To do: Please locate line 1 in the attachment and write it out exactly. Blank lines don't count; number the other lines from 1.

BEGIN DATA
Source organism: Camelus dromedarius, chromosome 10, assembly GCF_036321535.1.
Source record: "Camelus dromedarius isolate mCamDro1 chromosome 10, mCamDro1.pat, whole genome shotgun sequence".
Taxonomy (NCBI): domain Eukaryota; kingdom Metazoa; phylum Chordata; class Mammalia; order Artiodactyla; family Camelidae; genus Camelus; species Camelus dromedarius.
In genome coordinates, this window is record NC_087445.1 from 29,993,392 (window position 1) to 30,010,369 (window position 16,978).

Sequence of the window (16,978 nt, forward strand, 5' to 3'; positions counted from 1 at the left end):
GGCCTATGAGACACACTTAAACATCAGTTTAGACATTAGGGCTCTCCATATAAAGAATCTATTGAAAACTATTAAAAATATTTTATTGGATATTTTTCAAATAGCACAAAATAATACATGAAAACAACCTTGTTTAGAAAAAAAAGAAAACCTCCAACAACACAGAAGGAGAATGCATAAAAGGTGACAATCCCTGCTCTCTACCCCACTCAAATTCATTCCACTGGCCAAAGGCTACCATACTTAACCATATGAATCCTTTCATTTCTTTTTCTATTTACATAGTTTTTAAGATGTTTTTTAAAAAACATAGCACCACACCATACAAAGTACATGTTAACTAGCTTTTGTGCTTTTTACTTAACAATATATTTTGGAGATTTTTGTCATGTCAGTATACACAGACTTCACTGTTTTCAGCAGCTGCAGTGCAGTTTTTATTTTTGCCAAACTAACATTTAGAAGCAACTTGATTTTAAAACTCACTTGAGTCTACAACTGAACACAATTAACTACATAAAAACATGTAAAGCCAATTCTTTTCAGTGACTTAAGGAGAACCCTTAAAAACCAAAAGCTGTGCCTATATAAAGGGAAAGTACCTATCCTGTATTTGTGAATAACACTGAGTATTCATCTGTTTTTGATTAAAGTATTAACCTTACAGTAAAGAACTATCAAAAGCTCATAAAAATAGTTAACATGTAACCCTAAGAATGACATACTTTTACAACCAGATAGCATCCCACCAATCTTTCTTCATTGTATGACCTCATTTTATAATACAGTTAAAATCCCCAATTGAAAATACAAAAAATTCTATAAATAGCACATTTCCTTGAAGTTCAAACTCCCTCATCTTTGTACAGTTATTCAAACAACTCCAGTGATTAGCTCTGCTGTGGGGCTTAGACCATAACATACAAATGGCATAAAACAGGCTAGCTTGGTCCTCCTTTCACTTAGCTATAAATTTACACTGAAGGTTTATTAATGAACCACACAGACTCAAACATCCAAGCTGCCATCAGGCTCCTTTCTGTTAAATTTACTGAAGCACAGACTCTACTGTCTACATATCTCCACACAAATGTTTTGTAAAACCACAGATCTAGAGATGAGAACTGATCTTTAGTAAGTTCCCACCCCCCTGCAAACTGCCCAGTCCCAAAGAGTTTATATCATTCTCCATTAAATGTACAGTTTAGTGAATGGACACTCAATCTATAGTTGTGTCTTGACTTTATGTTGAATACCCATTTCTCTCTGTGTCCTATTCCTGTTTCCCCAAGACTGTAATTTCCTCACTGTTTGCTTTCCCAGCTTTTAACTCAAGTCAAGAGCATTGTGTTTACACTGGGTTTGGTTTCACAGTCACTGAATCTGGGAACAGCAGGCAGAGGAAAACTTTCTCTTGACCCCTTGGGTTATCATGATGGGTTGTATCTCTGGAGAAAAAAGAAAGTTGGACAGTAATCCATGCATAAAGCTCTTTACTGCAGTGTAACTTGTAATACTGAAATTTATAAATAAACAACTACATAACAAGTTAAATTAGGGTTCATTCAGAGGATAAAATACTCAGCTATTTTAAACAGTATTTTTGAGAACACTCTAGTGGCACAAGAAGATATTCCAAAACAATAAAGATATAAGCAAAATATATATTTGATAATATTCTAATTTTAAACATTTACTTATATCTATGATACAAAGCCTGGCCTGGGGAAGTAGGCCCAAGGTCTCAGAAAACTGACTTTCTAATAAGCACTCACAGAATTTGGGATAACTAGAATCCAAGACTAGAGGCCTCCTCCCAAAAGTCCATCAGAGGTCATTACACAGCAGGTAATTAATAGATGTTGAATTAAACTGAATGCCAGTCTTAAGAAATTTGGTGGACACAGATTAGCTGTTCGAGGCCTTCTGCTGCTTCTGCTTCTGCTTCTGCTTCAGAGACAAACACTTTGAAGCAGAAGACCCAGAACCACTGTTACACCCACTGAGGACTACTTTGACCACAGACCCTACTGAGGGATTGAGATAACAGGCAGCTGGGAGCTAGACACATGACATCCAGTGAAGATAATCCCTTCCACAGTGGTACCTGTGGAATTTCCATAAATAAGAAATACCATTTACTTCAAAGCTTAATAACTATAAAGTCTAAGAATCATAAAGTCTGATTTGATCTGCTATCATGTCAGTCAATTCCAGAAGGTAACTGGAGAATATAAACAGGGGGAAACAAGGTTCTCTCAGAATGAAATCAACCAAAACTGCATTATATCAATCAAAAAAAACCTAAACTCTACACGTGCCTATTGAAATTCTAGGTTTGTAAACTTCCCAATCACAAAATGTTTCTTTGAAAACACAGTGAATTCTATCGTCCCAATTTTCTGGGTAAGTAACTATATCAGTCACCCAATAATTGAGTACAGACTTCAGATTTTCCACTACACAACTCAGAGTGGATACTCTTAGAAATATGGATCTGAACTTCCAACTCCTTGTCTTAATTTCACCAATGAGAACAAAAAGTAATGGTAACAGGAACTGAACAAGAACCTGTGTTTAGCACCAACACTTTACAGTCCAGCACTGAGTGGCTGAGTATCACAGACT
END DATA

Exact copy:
Source organism: Camelus dromedarius, chromosome 10, assembly GCF_036321535.1.